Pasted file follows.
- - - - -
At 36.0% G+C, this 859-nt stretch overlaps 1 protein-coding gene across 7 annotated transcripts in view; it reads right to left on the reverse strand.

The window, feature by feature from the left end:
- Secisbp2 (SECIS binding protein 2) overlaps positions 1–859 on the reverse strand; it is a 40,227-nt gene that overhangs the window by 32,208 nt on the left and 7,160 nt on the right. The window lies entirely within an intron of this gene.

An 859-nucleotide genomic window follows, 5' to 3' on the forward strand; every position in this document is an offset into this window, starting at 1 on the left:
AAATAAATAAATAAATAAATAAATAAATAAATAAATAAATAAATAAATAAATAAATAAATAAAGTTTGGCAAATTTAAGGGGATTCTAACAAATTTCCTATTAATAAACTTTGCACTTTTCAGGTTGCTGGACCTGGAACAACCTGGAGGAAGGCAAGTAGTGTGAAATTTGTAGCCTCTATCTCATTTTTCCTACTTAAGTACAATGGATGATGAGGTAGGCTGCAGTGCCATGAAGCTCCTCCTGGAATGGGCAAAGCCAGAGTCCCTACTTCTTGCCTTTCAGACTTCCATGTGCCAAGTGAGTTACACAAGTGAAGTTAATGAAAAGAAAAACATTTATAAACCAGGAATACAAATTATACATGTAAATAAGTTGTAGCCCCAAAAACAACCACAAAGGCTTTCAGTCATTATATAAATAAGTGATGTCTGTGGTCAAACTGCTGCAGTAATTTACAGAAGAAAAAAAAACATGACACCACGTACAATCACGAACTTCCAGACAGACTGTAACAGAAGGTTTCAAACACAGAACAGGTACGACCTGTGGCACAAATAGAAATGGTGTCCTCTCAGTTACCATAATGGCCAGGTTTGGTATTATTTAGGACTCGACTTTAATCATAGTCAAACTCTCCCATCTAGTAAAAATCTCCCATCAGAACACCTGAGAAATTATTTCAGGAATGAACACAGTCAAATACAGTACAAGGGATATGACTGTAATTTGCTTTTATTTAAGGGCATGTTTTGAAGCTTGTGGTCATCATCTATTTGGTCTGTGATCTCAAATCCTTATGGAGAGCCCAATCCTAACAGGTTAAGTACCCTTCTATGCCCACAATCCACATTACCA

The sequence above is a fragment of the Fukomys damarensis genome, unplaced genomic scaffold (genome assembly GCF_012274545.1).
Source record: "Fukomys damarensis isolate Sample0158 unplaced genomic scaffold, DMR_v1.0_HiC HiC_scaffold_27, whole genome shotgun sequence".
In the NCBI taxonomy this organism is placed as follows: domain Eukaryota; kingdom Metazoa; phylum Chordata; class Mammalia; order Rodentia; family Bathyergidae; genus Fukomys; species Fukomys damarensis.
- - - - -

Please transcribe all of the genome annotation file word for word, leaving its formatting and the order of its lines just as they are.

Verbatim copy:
At 36.0% G+C, this 859-nt stretch overlaps 1 protein-coding gene across 7 annotated transcripts in view; it reads right to left on the reverse strand.

The window, feature by feature from the left end:
- Secisbp2 (SECIS binding protein 2) overlaps positions 1–859 on the reverse strand; it is a 40,227-nt gene that overhangs the window by 32,208 nt on the left and 7,160 nt on the right. The window lies entirely within an intron of this gene.

An 859-nucleotide genomic window follows, 5' to 3' on the forward strand; every position in this document is an offset into this window, starting at 1 on the left:
AAATAAATAAATAAATAAATAAATAAATAAATAAATAAATAAATAAATAAATAAATAAATAAAGTTTGGCAAATTTAAGGGGATTCTAACAAATTTCCTATTAATAAACTTTGCACTTTTCAGGTTGCTGGACCTGGAACAACCTGGAGGAAGGCAAGTAGTGTGAAATTTGTAGCCTCTATCTCATTTTTCCTACTTAAGTACAATGGATGATGAGGTAGGCTGCAGTGCCATGAAGCTCCTCCTGGAATGGGCAAAGCCAGAGTCCCTACTTCTTGCCTTTCAGACTTCCATGTGCCAAGTGAGTTACACAAGTGAAGTTAATGAAAAGAAAAACATTTATAAACCAGGAATACAAATTATACATGTAAATAAGTTGTAGCCCCAAAAACAACCACAAAGGCTTTCAGTCATTATATAAATAAGTGATGTCTGTGGTCAAACTGCTGCAGTAATTTACAGAAGAAAAAAAAACATGACACCACGTACAATCACGAACTTCCAGACAGACTGTAACAGAAGGTTTCAAACACAGAACAGGTACGACCTGTGGCACAAATAGAAATGGTGTCCTCTCAGTTACCATAATGGCCAGGTTTGGTATTATTTAGGACTCGACTTTAATCATAGTCAAACTCTCCCATCTAGTAAAAATCTCCCATCAGAACACCTGAGAAATTATTTCAGGAATGAACACAGTCAAATACAGTACAAGGGATATGACTGTAATTTGCTTTTATTTAAGGGCATGTTTTGAAGCTTGTGGTCATCATCTATTTGGTCTGTGATCTCAAATCCTTATGGAGAGCCCAATCCTAACAGGTTAAGTACCCTTCTATGCCCACAATCCACATTACCA

The sequence above is a fragment of the Fukomys damarensis genome, unplaced genomic scaffold (genome assembly GCF_012274545.1).
Source record: "Fukomys damarensis isolate Sample0158 unplaced genomic scaffold, DMR_v1.0_HiC HiC_scaffold_27, whole genome shotgun sequence".
In the NCBI taxonomy this organism is placed as follows: domain Eukaryota; kingdom Metazoa; phylum Chordata; class Mammalia; order Rodentia; family Bathyergidae; genus Fukomys; species Fukomys damarensis.